Beginning this fall, bulldozers will cut a single channel across three miles of the Clark Fork and one mile of the Blackfoot floodplains. Natural-looking structures made out of logs, coconut-husk matting, and riprap will keep the river from cutting into the mine waste that remains. Black weed mat will suppress invasive tansy while 150,000 willow, cottonwood and bulrush seedlings, planted by Priest's crews and others, take root. Officials from the Environmental Protection Agency and the state of Montana promise that once the plants have established, the Clark Fork at the Blackfoot confluence will once again be a "real, dynamic river."
Surveying the scene, Priest says it's not that simple, reflecting the disagreement among river restorationists about whether we can return rivers to health by constructing stable, static channels. "Restoration cowboy" Dave Rosgen, the hydrology consultant who prescribed Milltown's meandering channel, says that carving a single, sinuous channel across a river's old path jumpstarts restoration. In the 1980s, in response to 75 years of Army Corps of Engineers "fixing" that straitjacketed thousands of river miles for flood control and navigation, Rosgen came up with a straightforward method for evaluating and redesigning streams. His techniques are now used by agencies from the U.S. Department of Transportation to the Forest Service.
But many geomorphologists, who study how rivers shape the landscape, fault Rosgen's method for using a simplified template instead of a detailed study of how rivers move sediment. They note that river channels evolve in a complex interplay of water flow and the bounce and skid of waterborne sand and gravel. Although the Rosgen method is based on the notion that river channels are stable, aerial surveys show they wind across landscapes unpredictably. Old meanders yield to new meanders, to oxbows, and often intermittently to braids. Season to season, year to year, few rivers stay in the same place. In fact, over-simplifying complex rivers can lead to catastrophe, scientists warn. On Cuneo and Uvas creeks in California, costly Rosgen-inspired reconstruction projects blew out during small floods in 1996 and '97.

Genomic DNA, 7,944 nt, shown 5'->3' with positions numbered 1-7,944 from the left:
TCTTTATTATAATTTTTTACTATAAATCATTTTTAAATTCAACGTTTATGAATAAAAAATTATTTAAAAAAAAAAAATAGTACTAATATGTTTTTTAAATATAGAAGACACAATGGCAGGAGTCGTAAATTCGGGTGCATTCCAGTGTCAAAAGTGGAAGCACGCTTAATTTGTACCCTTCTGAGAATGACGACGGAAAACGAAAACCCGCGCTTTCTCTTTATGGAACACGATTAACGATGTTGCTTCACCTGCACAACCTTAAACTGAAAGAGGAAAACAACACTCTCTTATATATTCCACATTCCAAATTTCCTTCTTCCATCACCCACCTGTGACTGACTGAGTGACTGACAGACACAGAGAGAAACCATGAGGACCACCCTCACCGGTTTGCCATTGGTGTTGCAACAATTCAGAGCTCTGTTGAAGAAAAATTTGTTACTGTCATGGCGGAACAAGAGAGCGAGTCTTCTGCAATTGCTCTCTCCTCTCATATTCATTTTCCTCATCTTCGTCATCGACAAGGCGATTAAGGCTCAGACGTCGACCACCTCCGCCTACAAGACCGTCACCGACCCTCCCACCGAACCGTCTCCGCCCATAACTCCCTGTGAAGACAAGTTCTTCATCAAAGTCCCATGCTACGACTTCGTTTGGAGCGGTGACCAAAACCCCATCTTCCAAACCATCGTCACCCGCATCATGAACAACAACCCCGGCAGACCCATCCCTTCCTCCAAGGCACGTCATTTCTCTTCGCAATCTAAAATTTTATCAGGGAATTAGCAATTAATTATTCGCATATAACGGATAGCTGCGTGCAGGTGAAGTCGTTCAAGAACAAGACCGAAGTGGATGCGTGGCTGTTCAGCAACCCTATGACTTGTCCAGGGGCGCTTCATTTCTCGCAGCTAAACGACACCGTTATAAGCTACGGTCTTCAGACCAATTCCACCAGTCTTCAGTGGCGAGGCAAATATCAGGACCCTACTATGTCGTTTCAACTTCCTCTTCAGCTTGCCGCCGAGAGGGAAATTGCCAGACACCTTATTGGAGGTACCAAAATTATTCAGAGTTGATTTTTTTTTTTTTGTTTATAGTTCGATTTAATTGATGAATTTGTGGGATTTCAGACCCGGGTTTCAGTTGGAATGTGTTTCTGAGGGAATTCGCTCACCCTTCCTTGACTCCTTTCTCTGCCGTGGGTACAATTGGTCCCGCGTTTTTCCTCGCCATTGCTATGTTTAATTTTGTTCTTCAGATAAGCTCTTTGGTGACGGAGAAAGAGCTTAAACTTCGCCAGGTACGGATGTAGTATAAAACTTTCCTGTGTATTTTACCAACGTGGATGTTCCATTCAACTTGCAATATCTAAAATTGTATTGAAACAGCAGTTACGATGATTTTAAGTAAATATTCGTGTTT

The Clark Fork restoration plan recreates a river that never existed, says University of Montana geologist Johnnie Moore. He worries that the reconstructed Clark Fork will be "some kind of reinforced ditch," albeit a curving, natural-looking one. The Clark Fork was once "a true, multi-threaded alluvial river," says Moore. Government surveys dating back to the 1840s depict five distinct channels. Beginning in the 1870s, a mining boom spurred logging, and railroads constricted the channels. Snow melted faster on newly clear-cut slopes; log drives scraped willow-covered islands away, and the river braided even more. Then, in 1908, a massive flood swept across the poisoned wasteland around Anaconda, carrying mountains of tailings that settled in the new Milltown reservoir.
One hundred years later, the river branches across the valley like the veins in a butterfly's wing. So why build a single channel? Money -- and aesthetics. Doug Martin, restoration project manager for the Montana Natural Resources Damage Program, says building a multi-thread channel at Milltown would be trickier, and not cost-effective. What's more, it would mean removing all 6.6 million cubic yards of mine waste. The EPA plans to let ARCO, the company that inherited the Superfund cleanup, leave a third of the waste behind. Besides, a meandering channel fits a cultural ideal of what rivers should look like, says UC Berkeley landscape ecologist Matt Kondolf.